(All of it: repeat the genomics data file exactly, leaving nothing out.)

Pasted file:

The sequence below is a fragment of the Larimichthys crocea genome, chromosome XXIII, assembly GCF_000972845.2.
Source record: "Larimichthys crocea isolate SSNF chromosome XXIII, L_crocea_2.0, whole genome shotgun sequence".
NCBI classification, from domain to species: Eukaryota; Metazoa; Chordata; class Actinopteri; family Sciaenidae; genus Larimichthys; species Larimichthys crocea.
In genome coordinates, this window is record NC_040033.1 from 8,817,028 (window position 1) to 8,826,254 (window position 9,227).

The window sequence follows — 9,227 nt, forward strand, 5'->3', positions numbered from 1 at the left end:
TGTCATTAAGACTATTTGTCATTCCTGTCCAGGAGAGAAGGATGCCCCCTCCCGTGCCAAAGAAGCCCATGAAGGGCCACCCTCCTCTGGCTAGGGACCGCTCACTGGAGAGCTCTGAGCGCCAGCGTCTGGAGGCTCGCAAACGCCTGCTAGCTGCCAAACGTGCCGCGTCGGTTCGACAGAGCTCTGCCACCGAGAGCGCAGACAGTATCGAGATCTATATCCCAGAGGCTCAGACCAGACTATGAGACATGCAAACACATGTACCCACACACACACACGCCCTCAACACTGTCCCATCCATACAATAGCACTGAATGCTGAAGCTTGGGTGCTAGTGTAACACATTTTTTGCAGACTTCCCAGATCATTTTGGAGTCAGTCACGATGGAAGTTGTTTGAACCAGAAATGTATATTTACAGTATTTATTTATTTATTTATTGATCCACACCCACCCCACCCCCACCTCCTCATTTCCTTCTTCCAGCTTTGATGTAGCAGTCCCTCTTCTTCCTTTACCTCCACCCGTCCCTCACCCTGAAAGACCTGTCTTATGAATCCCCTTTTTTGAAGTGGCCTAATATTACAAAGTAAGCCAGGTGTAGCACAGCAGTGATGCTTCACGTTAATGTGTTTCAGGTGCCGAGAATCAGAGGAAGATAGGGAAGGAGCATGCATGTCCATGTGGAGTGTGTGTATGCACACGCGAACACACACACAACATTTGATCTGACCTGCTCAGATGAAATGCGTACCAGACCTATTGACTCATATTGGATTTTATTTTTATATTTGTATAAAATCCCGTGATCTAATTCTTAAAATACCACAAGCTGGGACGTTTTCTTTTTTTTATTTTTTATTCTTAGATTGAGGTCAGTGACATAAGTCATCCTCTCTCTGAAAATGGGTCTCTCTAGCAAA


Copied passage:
The sequence below is a fragment of the Larimichthys crocea genome, chromosome XXIII, assembly GCF_000972845.2.
Source record: "Larimichthys crocea isolate SSNF chromosome XXIII, L_crocea_2.0, whole genome shotgun sequence".
NCBI classification, from domain to species: Eukaryota; Metazoa; Chordata; class Actinopteri; family Sciaenidae; genus Larimichthys; species Larimichthys crocea.
In genome coordinates, this window is record NC_040033.1 from 8,817,028 (window position 1) to 8,826,254 (window position 9,227).

The window sequence follows — 9,227 nt, forward strand, 5'->3', positions numbered from 1 at the left end:
TGTCATTAAGACTATTTGTCATTCCTGTCCAGGAGAGAAGGATGCCCCCTCCCGTGCCAAAGAAGCCCATGAAGGGCCACCCTCCTCTGGCTAGGGACCGCTCACTGGAGAGCTCTGAGCGCCAGCGTCTGGAGGCTCGCAAACGCCTGCTAGCTGCCAAACGTGCCGCGTCGGTTCGACAGAGCTCTGCCACCGAGAGCGCAGACAGTATCGAGATCTATATCCCAGAGGCTCAGACCAGACTATGAGACATGCAAACACATGTACCCACACACACACACGCCCTCAACACTGTCCCATCCATACAATAGCACTGAATGCTGAAGCTTGGGTGCTAGTGTAACACATTTTTTGCAGACTTCCCAGATCATTTTGGAGTCAGTCACGATGGAAGTTGTTTGAACCAGAAATGTATATTTACAGTATTTATTTATTTATTTATTGATCCACACCCACCCCACCCCCACCTCCTCATTTCCTTCTTCCAGCTTTGATGTAGCAGTCCCTCTTCTTCCTTTACCTCCACCCGTCCCTCACCCTGAAAGACCTGTCTTATGAATCCCCTTTTTTGAAGTGGCCTAATATTACAAAGTAAGCCAGGTGTAGCACAGCAGTGATGCTTCACGTTAATGTGTTTCAGGTGCCGAGAATCAGAGGAAGATAGGGAAGGAGCATGCATGTCCATGTGGAGTGTGTGTATGCACACGCGAACACACACACAACATTTGATCTGACCTGCTCAGATGAAATGCGTACCAGACCTATTGACTCATATTGGATTTTATTTTTATATTTGTATAAAATCCCGTGATCTAATTCTTAAAATACCACAAGCTGGGACGTTTTCTTTTTTTTATTTTTTATTCTTAGATTGAGGTCAGTGACATAAGTCATCCTCTCTCTGAAAATGGGTCTCTCTAGCAAA